Featured Research

from universities, journals, and other organizations

New substances 15,000 times more effective in destroying chemical warfare agents

Date:
August 8, 2012
Source:
American Chemical Society
Summary:
In an advance that could be used in masks to protect against nerve gas, scientists are reporting development of proteins that are up to 15,000 times more effective than their natural counterpart in destroying chemical warfare agents.

In an advance that could be used in masks to protect against nerve gas, scientists are reporting development of proteins that are up to 15,000 times more effective than their natural counterpart in destroying chemical warfare agents. Their report appears in ACS' journal Biochemistry.

Frank Raushel, David Barondeau and colleagues explain that a soil bacterium makes a protein called phosphotriesterase (PTE), which is an enzyme that detoxifies some pesticides and chemical warfare agents like sarin and tabun. PTE thus has potential uses in protecting soldiers and others. Natural PTE, however, works against only one of the two molecular forms of these chemical warfare agents, and it happens to be the less toxic form. The scientists thus set out to develop new versions of PTE that were more effective against the most toxic form.

To improve the enzyme's activity, Raushel and colleagues used an approach called "directed evolution." This technique imitates the way natural selection leads to improved forms of the biochemical substances in living things. In using directed evolution, the team made small random changes to the natural enzyme's chemical architecture and then tested resulting mutant enzymes for their ability to break down nerve agents. They isolated several mutants that fit the bill, including one that proved to be 15,000 times more effective than the natural enzyme.

The authors acknowledge funding from the National Institutes of Health.


Story Source:

The above story is based on materials provided by American Chemical Society. Note: Materials may be edited for content and length.


Journal Reference:

  1. Ping-Chuan Tsai, Nicholas Fox, Andrew N. Bigley, Steven P. Harvey, David P. Barondeau, Frank M. Raushel. Enzymes for the Homeland Defense: Optimizing Phosphotriesterase for the Hydrolysis of Organophosphate Nerve Agents. Biochemistry, 2012; 120731143027000 DOI: 10.1021/bi300811t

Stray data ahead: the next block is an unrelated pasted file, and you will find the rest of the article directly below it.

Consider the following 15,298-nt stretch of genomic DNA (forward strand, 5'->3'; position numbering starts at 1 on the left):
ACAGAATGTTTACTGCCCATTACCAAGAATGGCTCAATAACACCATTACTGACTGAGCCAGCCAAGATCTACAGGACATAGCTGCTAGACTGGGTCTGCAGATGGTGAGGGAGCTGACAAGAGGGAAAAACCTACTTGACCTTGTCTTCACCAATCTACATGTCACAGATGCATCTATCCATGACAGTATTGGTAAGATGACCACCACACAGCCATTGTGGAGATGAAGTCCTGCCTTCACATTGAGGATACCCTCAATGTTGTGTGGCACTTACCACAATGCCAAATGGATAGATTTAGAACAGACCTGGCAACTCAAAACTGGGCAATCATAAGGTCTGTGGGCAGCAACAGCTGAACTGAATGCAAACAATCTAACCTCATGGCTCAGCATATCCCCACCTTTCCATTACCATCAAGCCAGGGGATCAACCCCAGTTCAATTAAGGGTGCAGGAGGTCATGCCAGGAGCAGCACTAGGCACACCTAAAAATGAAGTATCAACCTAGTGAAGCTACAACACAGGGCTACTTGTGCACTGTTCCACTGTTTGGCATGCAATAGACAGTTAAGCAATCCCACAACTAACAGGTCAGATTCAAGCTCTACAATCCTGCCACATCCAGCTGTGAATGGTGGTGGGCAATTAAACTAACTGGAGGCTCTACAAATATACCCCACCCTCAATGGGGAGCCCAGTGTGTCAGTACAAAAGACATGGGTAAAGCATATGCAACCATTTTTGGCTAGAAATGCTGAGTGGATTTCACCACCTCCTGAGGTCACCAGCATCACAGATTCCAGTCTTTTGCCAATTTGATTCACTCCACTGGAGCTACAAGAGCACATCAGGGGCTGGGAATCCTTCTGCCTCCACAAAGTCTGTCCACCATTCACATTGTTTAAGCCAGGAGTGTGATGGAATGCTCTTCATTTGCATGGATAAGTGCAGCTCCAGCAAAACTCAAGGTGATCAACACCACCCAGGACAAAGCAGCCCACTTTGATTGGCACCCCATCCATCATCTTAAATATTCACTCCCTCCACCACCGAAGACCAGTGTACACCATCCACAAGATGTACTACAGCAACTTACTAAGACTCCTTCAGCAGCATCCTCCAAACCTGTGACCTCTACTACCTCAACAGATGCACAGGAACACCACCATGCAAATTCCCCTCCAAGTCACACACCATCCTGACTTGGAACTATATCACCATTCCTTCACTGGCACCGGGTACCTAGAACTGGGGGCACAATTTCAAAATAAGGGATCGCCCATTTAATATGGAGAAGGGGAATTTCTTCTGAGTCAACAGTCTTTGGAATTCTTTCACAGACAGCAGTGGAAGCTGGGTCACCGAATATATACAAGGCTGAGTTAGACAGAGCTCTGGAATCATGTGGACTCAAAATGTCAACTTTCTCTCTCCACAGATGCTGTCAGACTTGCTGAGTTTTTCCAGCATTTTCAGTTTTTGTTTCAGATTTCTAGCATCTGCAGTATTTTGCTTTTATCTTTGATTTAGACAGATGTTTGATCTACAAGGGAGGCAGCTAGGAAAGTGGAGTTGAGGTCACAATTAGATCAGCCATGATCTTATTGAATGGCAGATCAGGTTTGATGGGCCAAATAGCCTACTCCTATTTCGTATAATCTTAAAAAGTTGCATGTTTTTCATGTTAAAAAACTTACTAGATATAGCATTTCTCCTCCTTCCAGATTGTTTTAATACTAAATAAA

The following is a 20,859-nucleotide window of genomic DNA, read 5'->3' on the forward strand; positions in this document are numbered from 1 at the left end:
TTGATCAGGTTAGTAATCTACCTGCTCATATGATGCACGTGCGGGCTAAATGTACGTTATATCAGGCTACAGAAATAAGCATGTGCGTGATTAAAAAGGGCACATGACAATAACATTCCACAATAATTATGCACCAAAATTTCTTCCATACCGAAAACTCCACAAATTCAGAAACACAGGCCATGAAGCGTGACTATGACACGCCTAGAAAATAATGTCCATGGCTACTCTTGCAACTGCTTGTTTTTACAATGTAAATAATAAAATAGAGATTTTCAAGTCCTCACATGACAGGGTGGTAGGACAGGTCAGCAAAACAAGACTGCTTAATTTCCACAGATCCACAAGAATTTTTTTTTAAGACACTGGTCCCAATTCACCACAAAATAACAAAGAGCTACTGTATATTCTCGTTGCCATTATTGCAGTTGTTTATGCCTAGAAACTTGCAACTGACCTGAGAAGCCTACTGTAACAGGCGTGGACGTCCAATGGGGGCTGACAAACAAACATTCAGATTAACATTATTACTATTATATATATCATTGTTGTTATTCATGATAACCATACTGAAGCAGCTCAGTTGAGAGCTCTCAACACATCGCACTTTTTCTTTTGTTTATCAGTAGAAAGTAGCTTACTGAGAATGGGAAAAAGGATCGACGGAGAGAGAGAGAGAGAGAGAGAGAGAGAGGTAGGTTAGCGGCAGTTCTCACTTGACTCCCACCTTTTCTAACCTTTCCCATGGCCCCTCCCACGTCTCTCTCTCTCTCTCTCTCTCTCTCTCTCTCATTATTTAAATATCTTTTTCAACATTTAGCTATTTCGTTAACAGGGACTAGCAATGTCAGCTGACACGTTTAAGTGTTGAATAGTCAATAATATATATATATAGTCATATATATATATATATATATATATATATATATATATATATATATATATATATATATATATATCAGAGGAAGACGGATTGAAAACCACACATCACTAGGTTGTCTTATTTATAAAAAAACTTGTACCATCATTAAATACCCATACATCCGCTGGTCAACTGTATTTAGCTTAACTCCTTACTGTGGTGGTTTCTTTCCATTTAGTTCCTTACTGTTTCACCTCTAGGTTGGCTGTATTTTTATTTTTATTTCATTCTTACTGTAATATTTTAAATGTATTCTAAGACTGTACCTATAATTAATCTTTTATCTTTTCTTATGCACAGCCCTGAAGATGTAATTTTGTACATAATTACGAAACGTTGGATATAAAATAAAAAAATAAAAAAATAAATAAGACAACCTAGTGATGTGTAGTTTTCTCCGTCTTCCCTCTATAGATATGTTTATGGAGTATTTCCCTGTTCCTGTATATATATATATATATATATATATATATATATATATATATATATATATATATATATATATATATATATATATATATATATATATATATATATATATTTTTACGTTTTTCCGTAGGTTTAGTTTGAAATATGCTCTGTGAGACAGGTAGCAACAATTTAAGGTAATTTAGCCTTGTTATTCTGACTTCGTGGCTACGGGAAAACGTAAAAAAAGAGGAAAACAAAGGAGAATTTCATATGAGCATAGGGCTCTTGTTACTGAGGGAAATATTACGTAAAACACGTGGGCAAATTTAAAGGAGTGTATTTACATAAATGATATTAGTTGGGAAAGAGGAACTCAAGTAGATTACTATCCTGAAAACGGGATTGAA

Cite This Page:

American Chemical Society. "New substances 15,000 times more effective in destroying chemical warfare agents." ScienceDaily. ScienceDaily, 8 August 2012. <www.sciencedaily.com/releases/2012/08/120808121908.htm>.
American Chemical Society. (2012, August 8). New substances 15,000 times more effective in destroying chemical warfare agents. ScienceDaily. Retrieved September 23, 2014 from www.sciencedaily.com/releases/2012/08/120808121908.htm
American Chemical Society. "New substances 15,000 times more effective in destroying chemical warfare agents." ScienceDaily. www.sciencedaily.com/releases/2012/08/120808121908.htm (accessed September 23, 2014).

Share This



More Matter & Energy News

Tuesday, September 23, 2014

Featured Research

from universities, journals, and other organizations


Featured Videos

from AP, Reuters, AFP, and other news services

Company Copies Keys From Photos

Company Copies Keys From Photos

Newsy (Sep. 22, 2014) A new company allows customers to make copies of keys by simply uploading a couple of photos. But could it also be great for thieves? Video provided by Newsy
Powered by NewsLook.com
Rockefeller Oil Heirs Switching To Clean Energy

Rockefeller Oil Heirs Switching To Clean Energy

Newsy (Sep. 22, 2014) The Rockefellers — heirs to an oil fortune that made the family name a symbol of American wealth — are switching from fossil fuels to clean energy. Video provided by Newsy
Powered by NewsLook.com
Raw: SpaceX Rocket Carries 3-D Printer to Space

Raw: SpaceX Rocket Carries 3-D Printer to Space

AP (Sep. 22, 2014) A SpaceX Rocket launched from Cape Canaveral, carrying a custom-built 3-D printer into space. NASA envisions astronauts one day using the printer to make their own spare parts. (Sept. 22) Video provided by AP
Powered by NewsLook.com
Inside London's Massive Sewer Tunnel Project

Inside London's Massive Sewer Tunnel Project

AP (Sep. 22, 2014) Billions of dollars are being spent on a massive super sewer to take away London's vast output of waste, which is endangering the River Thames. (Sept. 22) Video provided by AP
Powered by NewsLook.com

Search ScienceDaily

Number of stories in archives: 140,361

Find with keyword(s):
Enter a keyword or phrase to search ScienceDaily for related topics and research stories.

Save/Print:
Share:

Breaking News:

Strange & Offbeat Stories


Space & Time

Matter & Energy

Computers & Math

In Other News

... from NewsDaily.com

Science News

Health News

Environment News

Technology News



Save/Print:
Share:

Free Subscriptions


Get the latest science news with ScienceDaily's free email newsletters, updated daily and weekly. Or view hourly updated newsfeeds in your RSS reader:

Get Social & Mobile


Keep up to date with the latest news from ScienceDaily via social networks and mobile apps:

Have Feedback?


Tell us what you think of ScienceDaily -- we welcome both positive and negative comments. Have any problems using the site? Questions?
Mobile: iPhone Android Web
Follow: Facebook Twitter Google+
Subscribe: RSS Feeds Email Newsletters
Latest Headlines Health & Medicine Mind & Brain Space & Time Matter & Energy Computers & Math Plants & Animals Earth & Climate Fossils & Ruins